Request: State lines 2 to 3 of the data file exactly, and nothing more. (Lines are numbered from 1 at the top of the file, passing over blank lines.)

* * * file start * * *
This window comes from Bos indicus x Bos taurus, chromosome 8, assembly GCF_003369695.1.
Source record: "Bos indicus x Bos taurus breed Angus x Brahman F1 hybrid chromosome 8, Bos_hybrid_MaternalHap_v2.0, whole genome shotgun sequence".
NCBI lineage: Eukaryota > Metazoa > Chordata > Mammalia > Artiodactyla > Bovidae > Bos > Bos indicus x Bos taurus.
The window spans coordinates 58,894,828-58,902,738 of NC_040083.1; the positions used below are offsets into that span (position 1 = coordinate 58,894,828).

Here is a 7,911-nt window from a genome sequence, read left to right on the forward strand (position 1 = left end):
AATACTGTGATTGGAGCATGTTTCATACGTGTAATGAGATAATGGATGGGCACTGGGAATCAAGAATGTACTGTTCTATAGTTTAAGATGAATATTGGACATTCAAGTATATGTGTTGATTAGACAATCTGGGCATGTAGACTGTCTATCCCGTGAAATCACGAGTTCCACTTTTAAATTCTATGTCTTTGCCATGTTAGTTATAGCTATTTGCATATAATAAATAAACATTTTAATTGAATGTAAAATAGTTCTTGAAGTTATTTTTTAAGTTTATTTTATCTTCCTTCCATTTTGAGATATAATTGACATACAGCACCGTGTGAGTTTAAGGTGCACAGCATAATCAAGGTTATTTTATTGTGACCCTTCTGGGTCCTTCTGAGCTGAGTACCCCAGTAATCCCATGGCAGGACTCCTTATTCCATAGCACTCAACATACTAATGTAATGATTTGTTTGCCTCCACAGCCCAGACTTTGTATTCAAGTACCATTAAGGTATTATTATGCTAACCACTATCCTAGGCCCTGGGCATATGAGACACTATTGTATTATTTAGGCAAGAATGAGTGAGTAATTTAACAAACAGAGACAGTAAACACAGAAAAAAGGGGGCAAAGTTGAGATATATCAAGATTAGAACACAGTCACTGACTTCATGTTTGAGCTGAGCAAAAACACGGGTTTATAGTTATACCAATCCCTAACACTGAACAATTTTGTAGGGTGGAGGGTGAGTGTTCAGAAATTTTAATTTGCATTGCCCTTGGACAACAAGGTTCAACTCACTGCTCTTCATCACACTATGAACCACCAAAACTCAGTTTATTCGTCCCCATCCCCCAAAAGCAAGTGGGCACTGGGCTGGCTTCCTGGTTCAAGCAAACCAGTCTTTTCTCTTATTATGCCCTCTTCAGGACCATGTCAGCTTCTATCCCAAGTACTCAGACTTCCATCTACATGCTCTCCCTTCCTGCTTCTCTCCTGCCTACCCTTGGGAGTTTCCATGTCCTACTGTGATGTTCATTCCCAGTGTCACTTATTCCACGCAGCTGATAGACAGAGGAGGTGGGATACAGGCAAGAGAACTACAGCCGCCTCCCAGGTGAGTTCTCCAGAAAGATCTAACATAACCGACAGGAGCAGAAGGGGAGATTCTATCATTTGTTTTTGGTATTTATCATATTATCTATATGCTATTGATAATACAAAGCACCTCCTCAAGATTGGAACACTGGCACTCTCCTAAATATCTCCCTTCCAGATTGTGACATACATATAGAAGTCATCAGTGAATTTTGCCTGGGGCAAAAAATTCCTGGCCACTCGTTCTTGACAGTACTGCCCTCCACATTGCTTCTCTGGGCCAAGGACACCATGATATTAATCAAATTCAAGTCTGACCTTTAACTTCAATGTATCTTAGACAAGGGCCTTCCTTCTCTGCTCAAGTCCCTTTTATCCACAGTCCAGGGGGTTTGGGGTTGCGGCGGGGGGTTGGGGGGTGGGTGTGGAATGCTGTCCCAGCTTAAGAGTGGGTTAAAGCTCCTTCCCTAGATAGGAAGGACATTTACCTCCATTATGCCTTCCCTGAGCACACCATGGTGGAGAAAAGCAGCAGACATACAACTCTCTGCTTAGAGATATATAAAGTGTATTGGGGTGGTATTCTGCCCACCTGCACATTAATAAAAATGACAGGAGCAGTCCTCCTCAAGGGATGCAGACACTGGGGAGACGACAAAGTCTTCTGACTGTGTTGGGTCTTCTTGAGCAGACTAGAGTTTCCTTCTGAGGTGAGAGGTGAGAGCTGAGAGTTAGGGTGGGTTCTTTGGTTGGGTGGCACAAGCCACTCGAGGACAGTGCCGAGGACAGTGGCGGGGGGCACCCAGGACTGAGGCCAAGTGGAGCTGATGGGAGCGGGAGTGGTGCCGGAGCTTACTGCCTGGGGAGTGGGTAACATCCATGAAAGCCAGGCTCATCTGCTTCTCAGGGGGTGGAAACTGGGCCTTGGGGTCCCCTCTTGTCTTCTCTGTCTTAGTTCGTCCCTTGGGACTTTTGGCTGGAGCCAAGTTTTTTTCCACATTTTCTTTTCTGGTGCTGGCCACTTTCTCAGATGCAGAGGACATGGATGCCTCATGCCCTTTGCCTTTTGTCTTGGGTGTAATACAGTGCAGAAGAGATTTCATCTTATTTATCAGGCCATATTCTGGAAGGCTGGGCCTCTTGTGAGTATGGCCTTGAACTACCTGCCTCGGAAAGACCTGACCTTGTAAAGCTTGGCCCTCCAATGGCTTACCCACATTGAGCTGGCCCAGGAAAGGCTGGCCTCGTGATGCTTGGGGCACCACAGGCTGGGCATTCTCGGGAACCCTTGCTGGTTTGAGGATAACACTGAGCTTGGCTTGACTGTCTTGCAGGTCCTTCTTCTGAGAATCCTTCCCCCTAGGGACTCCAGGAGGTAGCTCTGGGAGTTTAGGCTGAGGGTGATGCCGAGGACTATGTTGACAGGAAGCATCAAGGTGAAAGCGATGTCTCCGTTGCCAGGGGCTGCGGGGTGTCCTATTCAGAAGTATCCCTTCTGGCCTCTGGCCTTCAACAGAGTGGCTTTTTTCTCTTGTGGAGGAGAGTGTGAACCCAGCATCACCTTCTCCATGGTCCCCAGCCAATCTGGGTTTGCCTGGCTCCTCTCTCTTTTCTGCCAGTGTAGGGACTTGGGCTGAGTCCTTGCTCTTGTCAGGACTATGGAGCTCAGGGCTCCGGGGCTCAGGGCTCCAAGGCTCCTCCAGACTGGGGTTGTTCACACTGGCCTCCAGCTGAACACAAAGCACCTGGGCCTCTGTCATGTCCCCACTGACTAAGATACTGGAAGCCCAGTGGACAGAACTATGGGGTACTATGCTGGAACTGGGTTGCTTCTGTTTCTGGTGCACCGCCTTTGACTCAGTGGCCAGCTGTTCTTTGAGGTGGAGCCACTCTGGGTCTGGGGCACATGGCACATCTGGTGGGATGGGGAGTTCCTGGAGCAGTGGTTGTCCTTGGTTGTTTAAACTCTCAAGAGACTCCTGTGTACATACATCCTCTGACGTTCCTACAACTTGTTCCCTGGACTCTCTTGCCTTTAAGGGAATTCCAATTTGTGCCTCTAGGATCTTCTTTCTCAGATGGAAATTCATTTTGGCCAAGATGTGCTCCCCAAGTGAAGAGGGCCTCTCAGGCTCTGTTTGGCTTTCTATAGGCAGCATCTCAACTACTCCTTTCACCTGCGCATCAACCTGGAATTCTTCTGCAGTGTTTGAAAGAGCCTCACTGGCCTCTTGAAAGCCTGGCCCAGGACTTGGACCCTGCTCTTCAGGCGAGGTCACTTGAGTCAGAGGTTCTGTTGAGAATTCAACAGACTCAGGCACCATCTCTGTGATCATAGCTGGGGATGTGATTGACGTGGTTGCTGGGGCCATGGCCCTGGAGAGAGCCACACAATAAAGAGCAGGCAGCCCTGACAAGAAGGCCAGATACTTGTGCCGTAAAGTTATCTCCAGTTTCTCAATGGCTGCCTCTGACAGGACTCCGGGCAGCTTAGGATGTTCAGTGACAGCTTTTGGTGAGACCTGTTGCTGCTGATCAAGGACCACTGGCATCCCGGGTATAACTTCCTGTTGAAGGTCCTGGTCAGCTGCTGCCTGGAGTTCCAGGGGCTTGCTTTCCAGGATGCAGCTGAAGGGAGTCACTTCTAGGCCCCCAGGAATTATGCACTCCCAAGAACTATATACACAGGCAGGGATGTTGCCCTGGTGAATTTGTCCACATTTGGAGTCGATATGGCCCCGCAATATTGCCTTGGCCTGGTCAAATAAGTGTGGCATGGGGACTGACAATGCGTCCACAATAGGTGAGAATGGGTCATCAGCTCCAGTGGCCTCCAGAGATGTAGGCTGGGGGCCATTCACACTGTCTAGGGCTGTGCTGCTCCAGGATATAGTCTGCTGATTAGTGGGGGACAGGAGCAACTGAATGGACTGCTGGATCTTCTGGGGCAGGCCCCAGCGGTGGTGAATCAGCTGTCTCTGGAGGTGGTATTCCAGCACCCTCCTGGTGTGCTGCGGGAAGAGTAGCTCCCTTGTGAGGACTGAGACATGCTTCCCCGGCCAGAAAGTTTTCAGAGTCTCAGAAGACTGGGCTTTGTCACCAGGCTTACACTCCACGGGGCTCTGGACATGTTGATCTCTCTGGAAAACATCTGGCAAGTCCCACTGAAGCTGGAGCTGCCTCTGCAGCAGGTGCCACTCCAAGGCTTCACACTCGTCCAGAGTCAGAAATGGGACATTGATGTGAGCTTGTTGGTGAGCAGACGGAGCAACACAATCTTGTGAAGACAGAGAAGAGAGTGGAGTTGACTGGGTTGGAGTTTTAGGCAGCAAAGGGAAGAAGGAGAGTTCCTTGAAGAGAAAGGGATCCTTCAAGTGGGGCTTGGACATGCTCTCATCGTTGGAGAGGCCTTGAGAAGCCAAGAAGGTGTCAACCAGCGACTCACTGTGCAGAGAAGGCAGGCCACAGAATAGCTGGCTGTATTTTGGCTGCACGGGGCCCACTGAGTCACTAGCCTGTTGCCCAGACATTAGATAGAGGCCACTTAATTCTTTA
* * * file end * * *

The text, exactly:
Source record: "Bos indicus x Bos taurus breed Angus x Brahman F1 hybrid chromosome 8, Bos_hybrid_MaternalHap_v2.0, whole genome shotgun sequence".
NCBI lineage: Eukaryota > Metazoa > Chordata > Mammalia > Artiodactyla > Bovidae > Bos > Bos indicus x Bos taurus.